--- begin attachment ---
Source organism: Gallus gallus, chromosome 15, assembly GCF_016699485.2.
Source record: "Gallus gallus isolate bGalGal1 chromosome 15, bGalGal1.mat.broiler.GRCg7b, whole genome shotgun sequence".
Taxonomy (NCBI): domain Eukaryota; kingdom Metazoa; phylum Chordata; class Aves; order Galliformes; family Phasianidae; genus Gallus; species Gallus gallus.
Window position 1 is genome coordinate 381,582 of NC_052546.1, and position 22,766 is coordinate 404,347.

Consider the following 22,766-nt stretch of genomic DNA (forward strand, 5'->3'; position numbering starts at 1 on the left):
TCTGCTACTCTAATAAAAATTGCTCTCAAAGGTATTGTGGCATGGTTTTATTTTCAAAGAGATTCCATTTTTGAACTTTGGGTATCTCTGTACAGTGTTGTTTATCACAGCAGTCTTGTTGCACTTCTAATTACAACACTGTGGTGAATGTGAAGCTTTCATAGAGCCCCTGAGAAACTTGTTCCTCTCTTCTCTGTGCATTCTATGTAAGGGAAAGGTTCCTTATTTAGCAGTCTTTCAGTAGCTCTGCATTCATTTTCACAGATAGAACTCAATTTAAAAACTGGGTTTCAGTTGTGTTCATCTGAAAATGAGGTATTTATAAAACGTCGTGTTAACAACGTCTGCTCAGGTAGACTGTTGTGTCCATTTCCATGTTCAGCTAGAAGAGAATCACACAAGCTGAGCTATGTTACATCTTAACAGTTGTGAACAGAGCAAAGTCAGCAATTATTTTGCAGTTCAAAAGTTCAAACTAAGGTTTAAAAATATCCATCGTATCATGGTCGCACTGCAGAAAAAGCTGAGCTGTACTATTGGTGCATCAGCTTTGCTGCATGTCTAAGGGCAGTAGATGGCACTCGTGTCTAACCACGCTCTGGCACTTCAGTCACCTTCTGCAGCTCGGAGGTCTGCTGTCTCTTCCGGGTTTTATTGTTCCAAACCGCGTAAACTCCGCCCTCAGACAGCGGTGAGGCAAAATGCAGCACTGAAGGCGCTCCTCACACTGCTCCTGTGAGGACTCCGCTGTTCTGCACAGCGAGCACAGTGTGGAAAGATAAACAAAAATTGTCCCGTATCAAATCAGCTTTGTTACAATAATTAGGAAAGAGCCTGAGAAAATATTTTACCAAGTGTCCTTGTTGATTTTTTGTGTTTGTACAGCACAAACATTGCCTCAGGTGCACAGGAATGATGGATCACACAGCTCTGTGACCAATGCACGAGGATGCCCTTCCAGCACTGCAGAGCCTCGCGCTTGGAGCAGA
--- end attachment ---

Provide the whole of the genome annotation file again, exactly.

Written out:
Source organism: Gallus gallus, chromosome 15, assembly GCF_016699485.2.
Source record: "Gallus gallus isolate bGalGal1 chromosome 15, bGalGal1.mat.broiler.GRCg7b, whole genome shotgun sequence".
Taxonomy (NCBI): domain Eukaryota; kingdom Metazoa; phylum Chordata; class Aves; order Galliformes; family Phasianidae; genus Gallus; species Gallus gallus.
Window position 1 is genome coordinate 381,582 of NC_052546.1, and position 22,766 is coordinate 404,347.

Consider the following 22,766-nt stretch of genomic DNA (forward strand, 5'->3'; position numbering starts at 1 on the left):
TCTGCTACTCTAATAAAAATTGCTCTCAAAGGTATTGTGGCATGGTTTTATTTTCAAAGAGATTCCATTTTTGAACTTTGGGTATCTCTGTACAGTGTTGTTTATCACAGCAGTCTTGTTGCACTTCTAATTACAACACTGTGGTGAATGTGAAGCTTTCATAGAGCCCCTGAGAAACTTGTTCCTCTCTTCTCTGTGCATTCTATGTAAGGGAAAGGTTCCTTATTTAGCAGTCTTTCAGTAGCTCTGCATTCATTTTCACAGATAGAACTCAATTTAAAAACTGGGTTTCAGTTGTGTTCATCTGAAAATGAGGTATTTATAAAACGTCGTGTTAACAACGTCTGCTCAGGTAGACTGTTGTGTCCATTTCCATGTTCAGCTAGAAGAGAATCACACAAGCTGAGCTATGTTACATCTTAACAGTTGTGAACAGAGCAAAGTCAGCAATTATTTTGCAGTTCAAAAGTTCAAACTAAGGTTTAAAAATATCCATCGTATCATGGTCGCACTGCAGAAAAAGCTGAGCTGTACTATTGGTGCATCAGCTTTGCTGCATGTCTAAGGGCAGTAGATGGCACTCGTGTCTAACCACGCTCTGGCACTTCAGTCACCTTCTGCAGCTCGGAGGTCTGCTGTCTCTTCCGGGTTTTATTGTTCCAAACCGCGTAAACTCCGCCCTCAGACAGCGGTGAGGCAAAATGCAGCACTGAAGGCGCTCCTCACACTGCTCCTGTGAGGACTCCGCTGTTCTGCACAGCGAGCACAGTGTGGAAAGATAAACAAAAATTGTCCCGTATCAAATCAGCTTTGTTACAATAATTAGGAAAGAGCCTGAGAAAATATTTTACCAAGTGTCCTTGTTGATTTTTTGTGTTTGTACAGCACAAACATTGCCTCAGGTGCACAGGAATGATGGATCACACAGCTCTGTGACCAATGCACGAGGATGCCCTTCCAGCACTGCAGAGCCTCGCGCTTGGAGCAGA